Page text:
This review provides a foundation for colleges and schools to use in determining the number of elective courses to offer. If the number of elective options offered by a PharmD program appears to be on the low end compared with other colleges and schools, these data can inform the program’s decisions regarding use of resources for additional elective courses and provide administrators with examples of what types of elective courses could be added. The optimal number of elective courses for a PharmD program, however, is still uncertain.
Elective courses can cover emerging or less commonly encountered content (for example long-term care, technology, and academia) that is not incorporated into required courses in order to complement a college’s or school’s core curriculum. Most elective courses found by this review did not cover areas identified by others as being less common or emerging.
One limitation to this study was the reliance upon information provided on a Web site which in some cases required interpretation of the content of each course and/or may not have been up to date. This may not be a significant limitation in light of results published by other investigators who used survey instruments to assess the coverage of select topics within US colleges and schools of pharmacy. Murphy and colleagues found that 34.8% of their sample taught pharmacogenomics within elective coursework, as compared to 39% of colleges and schools identified in this study.8
Bednarczyk and colleagues found that 29% of colleges and schools of pharmacy surveyed had a standalone elective course covering nuclear pharmacy. Thirty-three percent of the colleges and schools with information regarding lecture-based elective courses in this study provided a lecture-based nuclear pharmacy elective course.10
Seventy percent of programs sampled in a study by Cole and Beresnen offered an elective drug information pharmacy practice experience compared to 74% of programs sampled in this study.9
The differences in overall findings from these studies that used survey instruments and in this study are small, suggesting that similar information can be gleaned from Internet searches.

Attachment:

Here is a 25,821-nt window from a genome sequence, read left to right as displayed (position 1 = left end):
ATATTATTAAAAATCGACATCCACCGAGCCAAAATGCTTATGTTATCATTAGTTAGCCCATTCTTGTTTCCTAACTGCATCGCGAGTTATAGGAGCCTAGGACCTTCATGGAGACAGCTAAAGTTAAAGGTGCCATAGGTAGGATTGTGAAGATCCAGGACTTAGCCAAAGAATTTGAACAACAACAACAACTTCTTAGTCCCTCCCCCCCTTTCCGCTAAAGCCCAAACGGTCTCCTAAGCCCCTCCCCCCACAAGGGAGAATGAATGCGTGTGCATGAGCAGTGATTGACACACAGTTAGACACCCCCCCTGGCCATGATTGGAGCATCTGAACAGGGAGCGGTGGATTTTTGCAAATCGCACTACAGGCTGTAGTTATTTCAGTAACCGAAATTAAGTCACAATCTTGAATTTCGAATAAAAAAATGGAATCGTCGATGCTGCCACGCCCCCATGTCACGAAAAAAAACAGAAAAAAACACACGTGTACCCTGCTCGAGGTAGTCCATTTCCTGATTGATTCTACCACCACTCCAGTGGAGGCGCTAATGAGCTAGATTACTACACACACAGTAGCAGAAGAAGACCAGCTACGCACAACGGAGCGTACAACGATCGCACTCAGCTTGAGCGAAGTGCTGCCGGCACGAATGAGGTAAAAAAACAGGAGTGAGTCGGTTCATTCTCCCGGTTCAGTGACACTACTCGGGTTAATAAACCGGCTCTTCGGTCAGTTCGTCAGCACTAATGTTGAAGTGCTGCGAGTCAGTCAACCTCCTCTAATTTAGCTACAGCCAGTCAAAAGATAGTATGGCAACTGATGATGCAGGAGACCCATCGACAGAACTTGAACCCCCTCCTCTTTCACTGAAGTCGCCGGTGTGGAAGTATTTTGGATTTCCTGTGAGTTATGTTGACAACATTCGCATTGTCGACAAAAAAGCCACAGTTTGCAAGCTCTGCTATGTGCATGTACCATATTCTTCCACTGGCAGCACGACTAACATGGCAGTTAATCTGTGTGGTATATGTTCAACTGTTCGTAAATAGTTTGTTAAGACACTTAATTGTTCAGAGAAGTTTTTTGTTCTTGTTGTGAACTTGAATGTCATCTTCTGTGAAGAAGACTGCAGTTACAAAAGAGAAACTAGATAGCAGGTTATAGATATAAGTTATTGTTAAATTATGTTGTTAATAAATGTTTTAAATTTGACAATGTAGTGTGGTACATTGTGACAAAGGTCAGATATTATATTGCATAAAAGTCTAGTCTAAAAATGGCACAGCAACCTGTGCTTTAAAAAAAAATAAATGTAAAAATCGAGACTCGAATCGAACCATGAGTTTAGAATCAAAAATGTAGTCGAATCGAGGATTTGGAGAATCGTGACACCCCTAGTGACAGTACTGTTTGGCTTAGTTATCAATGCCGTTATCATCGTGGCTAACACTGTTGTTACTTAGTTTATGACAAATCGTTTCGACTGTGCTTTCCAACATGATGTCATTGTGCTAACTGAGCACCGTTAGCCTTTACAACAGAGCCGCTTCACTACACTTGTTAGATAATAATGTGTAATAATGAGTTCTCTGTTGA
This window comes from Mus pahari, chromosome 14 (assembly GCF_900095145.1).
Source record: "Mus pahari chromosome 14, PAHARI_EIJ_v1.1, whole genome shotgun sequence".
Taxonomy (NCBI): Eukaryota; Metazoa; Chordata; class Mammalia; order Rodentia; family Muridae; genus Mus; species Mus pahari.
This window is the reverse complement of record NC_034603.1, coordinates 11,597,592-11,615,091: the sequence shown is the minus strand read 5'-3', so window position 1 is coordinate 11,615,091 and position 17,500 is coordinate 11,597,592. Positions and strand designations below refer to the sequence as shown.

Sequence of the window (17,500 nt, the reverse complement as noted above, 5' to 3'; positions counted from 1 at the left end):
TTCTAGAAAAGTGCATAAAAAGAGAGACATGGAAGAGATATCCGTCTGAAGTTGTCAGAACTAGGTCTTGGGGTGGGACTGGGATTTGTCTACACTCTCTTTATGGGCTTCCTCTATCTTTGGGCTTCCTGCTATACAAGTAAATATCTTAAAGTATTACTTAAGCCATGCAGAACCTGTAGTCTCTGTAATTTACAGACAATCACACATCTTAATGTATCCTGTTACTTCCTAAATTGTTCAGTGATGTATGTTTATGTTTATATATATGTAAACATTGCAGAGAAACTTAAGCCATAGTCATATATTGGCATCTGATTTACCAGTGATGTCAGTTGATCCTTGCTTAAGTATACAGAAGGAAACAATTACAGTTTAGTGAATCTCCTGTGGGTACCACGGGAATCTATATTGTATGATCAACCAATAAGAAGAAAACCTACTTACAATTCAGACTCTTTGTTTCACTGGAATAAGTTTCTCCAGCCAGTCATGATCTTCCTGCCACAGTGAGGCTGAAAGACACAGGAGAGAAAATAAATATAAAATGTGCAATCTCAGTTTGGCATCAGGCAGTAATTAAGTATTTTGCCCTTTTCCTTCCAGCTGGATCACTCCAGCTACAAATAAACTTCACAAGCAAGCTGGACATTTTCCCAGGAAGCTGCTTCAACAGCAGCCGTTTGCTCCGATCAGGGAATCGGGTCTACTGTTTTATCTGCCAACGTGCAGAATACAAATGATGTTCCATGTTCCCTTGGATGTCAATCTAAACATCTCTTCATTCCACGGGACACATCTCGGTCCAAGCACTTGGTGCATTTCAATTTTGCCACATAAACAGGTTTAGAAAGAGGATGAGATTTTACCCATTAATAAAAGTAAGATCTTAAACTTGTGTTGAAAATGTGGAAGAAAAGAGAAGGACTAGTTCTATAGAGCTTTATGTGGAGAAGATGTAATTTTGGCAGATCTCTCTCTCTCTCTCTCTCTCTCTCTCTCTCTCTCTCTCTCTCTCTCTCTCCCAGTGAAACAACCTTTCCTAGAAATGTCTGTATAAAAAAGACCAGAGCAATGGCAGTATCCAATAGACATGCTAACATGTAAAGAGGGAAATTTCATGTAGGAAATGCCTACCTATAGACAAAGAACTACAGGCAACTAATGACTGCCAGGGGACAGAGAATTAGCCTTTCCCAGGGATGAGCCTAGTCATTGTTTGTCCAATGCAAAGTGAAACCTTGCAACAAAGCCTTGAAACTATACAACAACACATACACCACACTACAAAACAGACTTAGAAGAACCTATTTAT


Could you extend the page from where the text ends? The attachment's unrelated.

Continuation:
Another limitation of this study is that students could be learning about specific aspects of pharmacy in required coursework and may not need additional elective coursework to learn more about these aspects of pharmacy. Murphy and colleagues, for example, identified 50 colleges and schools of pharmacy that covered pharmacogenomics as part of required coursework and 15 that required a course focusing specifically on pharmacogenomics.8
Cole and Berensen identified 70 pharmacy programs requiring at least 1 drug information course.9
Bednarczyk and colleagues identified 20 colleges and schools that included nuclear pharmacy concepts in required coursework.10
A third limitation is that information was not available for all of the 123 colleges and schools of pharmacy recognized by ACPE as of January 2011. The characteristics of colleges and schools of pharmacy providing more detailed information on electives (eg, the 91 colleges and schools providing the number of required, elective APPEs), however, appear to be similar among the 123 colleges and schools granted pre-candidate, candidate, or full accreditation status by ACPE as of January 2011.
A fourth limitation is that data on the total number of weeks of elective APPEs required was not collected. This may not be a significant limitation as the specific amount of time (for example, 4 weeks vs. 5 weeks) needed/required to develop awareness and cultivate personal interest is uncertain.
Further research is required to more fully identify whether the elective courses offered by colleges and schools allow students to gain awareness of potential career choices and cultivate personal interests. Investigators will want to survey students to determine how aware they are of opportunities in pharmacy, how well their interests match with these opportunities, and whether the elective courses offered allowed them to obtain a better understanding of available career choices. These studies should be done in light of the elective courses already provided to students and the extent to which the concepts covered in these elective courses are included in the required curriculum.
Another interesting angle to investigate would be whether colleges and schools should strive harder to incorporate less common roles for pharmacists in elective courses or should continue to focus on common career choices. The answer to this question lies in whether the required curriculum is sufficient for students to gain awareness and develop interest in areas where pharmacists frequently practice.